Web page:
Riyadh’s Offer to Contribute Troops in Syria Prompts Angry Reaction from Tehran

By Ahmad Majidyar | Fellow and Director of IranObserved Project - The Middle East Institute | Mar 17, 2017
Riyadh’s Offer to Contribute Troops in Syria Prompts Angry Reaction from Tehran

Ali Shamkhani, the head of Iran’s Supreme National Security Council (SNSC), has warned the United States and Saudi Arabia against sending military forces to Syria, the Iranian media reports. He cautioned that the presence of any foreign troops in Syria will be seen as an act of “invasion” and “support for terrorist elements” in the country. Shamkhani, who is a senior advisor to Iran’s Supreme Leader Ali Khamenei, also accused Washington and Riyadh of backing terrorist groups in Syria. “The American government and al-Saud leaders not only do not take any action to fight terrorism, but their support for them [terrorists] prepares the ground for their activities,” he added.

Comment: The Iranian official’s remarks are a reaction to this week’s meeting between President Donald Trump and Deputy Crown Prince Mohammad bin Salman. In the past three days, the Iranian state-controlled and semi-official media outlets have expressed the concern that Riyadh is improving its relations with the new U.S. administration in order to push back against the Iranian regional agenda. This comes at a time when Iranian leaders are concerned that Riyadh’s latest outreach to Muslim-majority countries in the Asia-Pacific region as well as to Middle Eastern states – particularly Iraq – is aimed at isolating the Islamic Republic.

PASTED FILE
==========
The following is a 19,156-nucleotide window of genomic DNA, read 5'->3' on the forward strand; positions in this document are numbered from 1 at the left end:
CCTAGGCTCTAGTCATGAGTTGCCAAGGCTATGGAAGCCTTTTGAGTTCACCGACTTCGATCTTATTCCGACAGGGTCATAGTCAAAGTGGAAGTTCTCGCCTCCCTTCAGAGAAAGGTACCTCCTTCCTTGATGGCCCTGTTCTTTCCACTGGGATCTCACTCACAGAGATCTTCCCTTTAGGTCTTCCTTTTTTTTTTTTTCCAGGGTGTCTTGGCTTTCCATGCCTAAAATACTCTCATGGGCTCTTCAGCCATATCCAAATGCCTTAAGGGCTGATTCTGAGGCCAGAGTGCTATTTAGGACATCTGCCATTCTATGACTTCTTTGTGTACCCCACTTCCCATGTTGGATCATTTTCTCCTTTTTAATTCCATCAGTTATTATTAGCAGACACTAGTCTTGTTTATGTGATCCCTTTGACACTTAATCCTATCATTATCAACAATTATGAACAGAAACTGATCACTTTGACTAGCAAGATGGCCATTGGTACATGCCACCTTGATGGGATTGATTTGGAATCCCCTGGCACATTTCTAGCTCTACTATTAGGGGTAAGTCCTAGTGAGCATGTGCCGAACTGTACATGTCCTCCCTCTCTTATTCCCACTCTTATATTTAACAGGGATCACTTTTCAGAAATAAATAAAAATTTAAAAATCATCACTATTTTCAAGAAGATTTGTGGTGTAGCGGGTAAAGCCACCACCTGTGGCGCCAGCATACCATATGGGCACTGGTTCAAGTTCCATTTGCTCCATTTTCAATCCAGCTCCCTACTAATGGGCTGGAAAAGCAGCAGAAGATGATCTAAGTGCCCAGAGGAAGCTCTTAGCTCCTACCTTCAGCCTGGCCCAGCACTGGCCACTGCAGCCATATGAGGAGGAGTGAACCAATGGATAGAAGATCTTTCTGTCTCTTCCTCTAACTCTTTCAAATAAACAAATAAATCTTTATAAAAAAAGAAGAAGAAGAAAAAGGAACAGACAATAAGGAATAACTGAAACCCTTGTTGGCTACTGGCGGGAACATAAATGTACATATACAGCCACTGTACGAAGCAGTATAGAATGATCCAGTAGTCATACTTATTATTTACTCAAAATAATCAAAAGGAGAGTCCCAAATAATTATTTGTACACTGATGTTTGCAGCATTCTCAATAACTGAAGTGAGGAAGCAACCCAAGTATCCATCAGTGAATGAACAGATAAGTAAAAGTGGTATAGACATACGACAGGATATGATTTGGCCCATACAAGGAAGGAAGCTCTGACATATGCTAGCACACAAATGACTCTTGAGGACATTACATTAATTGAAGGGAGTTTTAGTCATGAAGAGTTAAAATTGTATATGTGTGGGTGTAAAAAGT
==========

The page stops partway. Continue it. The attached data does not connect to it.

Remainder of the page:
Shamkhani’s warning on Syria also indicates that Iranian leaders are worried that the Trump administration and its regional allies may escalate their involvement in the Syrian conflict at the expense of Tehran’s interests. Shamkhani issued the warning just a day after Prince Mohammed – following his meeting with U.S. Defense Secretary James Mattis – announced that Riyadh would consider sending ground troops to fight inside Syria. "We are ready to do anything that will eradicate terrorism, anything without limits," the Saudi leader told reporters.  Recently, Iranian leaders have also warned that the consequences of Washington establishing safe zones inside the Syrian territory would be dire.  “If some parties constantly pursue the exclusion of Syria’s legitimate president and the creation of a power vacuum in the country, or take steps to divide the country by plans such as setting up safe or buffer zones, they will actively strengthen terrorism and prolong the crisis in the region,” Shamkhani said on February 1, just days after President Trump emphasized he "will absolutely do safe zones in Syria."

The growing anxiety in Tehran about the Trump administration’s Iran policy also stands in stark contrast to initial optimism expressed by Iranian leaders and state-run media before Donald Trump took office on January 20. During the U.S. election campaign, many Iranian leaders expressed the hope that then-candidate Trump’s favorable view of Russian President Vladimir Putin and the Trump team’s eagerness to work with Moscow in the war on terrorism might benefit Iran’s agenda in Syria and in the broader region. But that optimism began to fade quickly as the Trump administration adopted an aggressive approach vis-à-vis Iran, by including the Islamic Republic in the travel ban, imposing new sanctions on Iranian entities, and warning Tehran over its controversial ballistic missile test.